Imagine the thriller…

Scene from Particle Fever, in the ATLAS control room at CERN. Credit: CERN

Remember Particle Fever, the Higgs boson cliffhanger?

Imagine the thriller pitting matter against antimatter — and the audacious team of scientists that build a machine to look far back in time and uncover the mystery of how matter triumphed…

Although a special set of circumstances came together to propel the making of Particle Fever – with Mark Levinson (former theoretical physicist) and David Kaplan (physicist and professor at Johns Hopkins University) providing massive “pedal power” — we at DUNE and LBNF nevertheless want to be poised to both create and take advantage of opportunities to tell our story. Whether a feature-length theater release is in our future or not, a joint team from LBNF/DUNE and Fermilab’s Creative Services Department is working on a plan to collect high-quality footage that will visually document important steps and photogenic moments throughout the development and construction of the detectors and facilities.

Cast of Particle Fever at a panel discussion. Creator/producer David Kaplan is at far left; director/producer Mark Levinson is fourth from left.

A number of compelling videos and animations about DUNE and LBNF — and many, many photographs — already exist, thanks to efforts by teams and individuals at Fermilab, CERN, SURF, and other partner sites. It is important to continue these creative efforts and, as we move ahead, to build on them and organize them. Collecting, storing and curating the material in a systematic way will ensure that it is available for a variety of future uses.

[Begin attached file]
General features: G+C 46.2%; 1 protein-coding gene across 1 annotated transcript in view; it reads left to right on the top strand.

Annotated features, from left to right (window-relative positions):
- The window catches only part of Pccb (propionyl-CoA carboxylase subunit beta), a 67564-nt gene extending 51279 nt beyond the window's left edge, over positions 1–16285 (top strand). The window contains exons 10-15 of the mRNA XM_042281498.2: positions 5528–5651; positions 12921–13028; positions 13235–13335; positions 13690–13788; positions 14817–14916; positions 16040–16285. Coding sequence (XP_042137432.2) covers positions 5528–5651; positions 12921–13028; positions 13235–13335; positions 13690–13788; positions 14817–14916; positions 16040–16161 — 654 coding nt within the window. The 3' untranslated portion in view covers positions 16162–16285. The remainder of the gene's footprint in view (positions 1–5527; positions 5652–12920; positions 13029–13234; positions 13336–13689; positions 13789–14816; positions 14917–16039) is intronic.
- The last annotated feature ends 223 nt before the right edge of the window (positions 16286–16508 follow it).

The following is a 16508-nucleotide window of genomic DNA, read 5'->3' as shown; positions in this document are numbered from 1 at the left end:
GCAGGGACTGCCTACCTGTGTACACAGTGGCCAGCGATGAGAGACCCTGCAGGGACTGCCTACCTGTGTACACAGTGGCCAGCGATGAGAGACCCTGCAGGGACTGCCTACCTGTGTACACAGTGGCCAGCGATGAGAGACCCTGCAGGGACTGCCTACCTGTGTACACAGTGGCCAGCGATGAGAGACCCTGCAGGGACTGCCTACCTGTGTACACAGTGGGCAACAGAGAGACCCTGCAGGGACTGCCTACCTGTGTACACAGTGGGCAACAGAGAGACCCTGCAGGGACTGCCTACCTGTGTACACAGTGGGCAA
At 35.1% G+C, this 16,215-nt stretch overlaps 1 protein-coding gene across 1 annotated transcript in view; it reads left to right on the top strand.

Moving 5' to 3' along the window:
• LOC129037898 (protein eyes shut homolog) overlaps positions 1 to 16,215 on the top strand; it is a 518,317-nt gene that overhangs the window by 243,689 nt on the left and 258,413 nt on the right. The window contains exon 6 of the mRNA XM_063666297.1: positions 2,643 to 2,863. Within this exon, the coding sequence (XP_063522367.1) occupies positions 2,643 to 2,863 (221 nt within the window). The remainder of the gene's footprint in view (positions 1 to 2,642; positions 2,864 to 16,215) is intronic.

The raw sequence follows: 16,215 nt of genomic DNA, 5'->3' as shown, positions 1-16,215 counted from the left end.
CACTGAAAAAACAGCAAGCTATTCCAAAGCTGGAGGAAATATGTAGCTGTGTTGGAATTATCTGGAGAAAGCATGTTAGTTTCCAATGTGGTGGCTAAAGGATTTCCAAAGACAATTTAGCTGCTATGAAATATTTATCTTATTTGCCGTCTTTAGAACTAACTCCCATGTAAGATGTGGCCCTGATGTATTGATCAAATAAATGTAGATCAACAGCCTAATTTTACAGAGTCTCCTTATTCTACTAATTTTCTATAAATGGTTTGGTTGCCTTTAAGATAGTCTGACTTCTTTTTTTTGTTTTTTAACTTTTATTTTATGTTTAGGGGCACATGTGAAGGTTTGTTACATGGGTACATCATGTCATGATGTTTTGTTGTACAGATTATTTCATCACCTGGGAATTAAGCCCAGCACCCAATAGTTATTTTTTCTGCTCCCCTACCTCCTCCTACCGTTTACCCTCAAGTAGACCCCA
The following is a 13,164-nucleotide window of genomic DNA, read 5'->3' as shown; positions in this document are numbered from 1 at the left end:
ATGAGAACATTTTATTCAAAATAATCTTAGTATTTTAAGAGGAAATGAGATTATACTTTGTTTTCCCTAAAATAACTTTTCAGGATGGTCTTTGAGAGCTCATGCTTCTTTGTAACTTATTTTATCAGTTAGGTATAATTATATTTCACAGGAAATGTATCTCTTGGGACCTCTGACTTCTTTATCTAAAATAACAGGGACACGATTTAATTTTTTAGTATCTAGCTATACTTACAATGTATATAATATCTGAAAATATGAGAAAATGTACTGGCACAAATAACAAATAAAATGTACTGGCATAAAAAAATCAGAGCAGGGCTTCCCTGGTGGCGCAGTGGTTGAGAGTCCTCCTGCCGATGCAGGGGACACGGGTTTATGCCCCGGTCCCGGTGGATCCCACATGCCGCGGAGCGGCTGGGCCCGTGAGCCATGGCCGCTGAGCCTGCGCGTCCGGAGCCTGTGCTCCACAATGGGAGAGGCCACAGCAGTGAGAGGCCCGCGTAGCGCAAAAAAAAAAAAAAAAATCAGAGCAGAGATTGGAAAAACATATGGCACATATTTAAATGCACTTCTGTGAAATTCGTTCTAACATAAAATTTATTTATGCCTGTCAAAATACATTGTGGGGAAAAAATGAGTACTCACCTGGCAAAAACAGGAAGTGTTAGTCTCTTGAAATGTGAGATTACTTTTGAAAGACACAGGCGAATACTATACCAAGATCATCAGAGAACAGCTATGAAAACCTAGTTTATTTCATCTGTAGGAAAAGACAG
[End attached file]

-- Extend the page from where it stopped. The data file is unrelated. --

Several production companies have already contacted Fermilab about the potential for creating documentary films about LBNF and DUNE. News organizations are also showing interest. Andre Salles, the media contact at Fermilab for DUNE and LBNF, has also begun actively reaching out to various media outlets.

“We often get requests from outside producers who are able to send people out to get some interviews and local footage, but they generally need additional footage that, for many reasons, only we can provide,” said Jim Shultz, of Fermilab’s Creative Services Department. “Having a repository of footage available for these producers helps the lab tell our story to wider audiences than we alone could reach.”

LBNF and DUNE will continue to rely on the visual media staff at Fermilab, CERN and SURF, but imagine the material that additional “eyes and ears” from the collaboration itself could capture: the delicate procedures, the ad hoc activities, and maybe even occasional moments of hilarity!

The team expects to begin recruiting LBNF and DUNE collaborators who demonstrate interest and ability in activities both behind the camera and in front of it. Does this sound interesting to you?

If so, keep your “eyes and ears” open for more information!

Meanwhile, remember that your team and your work are part of the story and send your ideas for video opportunities to kurtr@fnal.gov.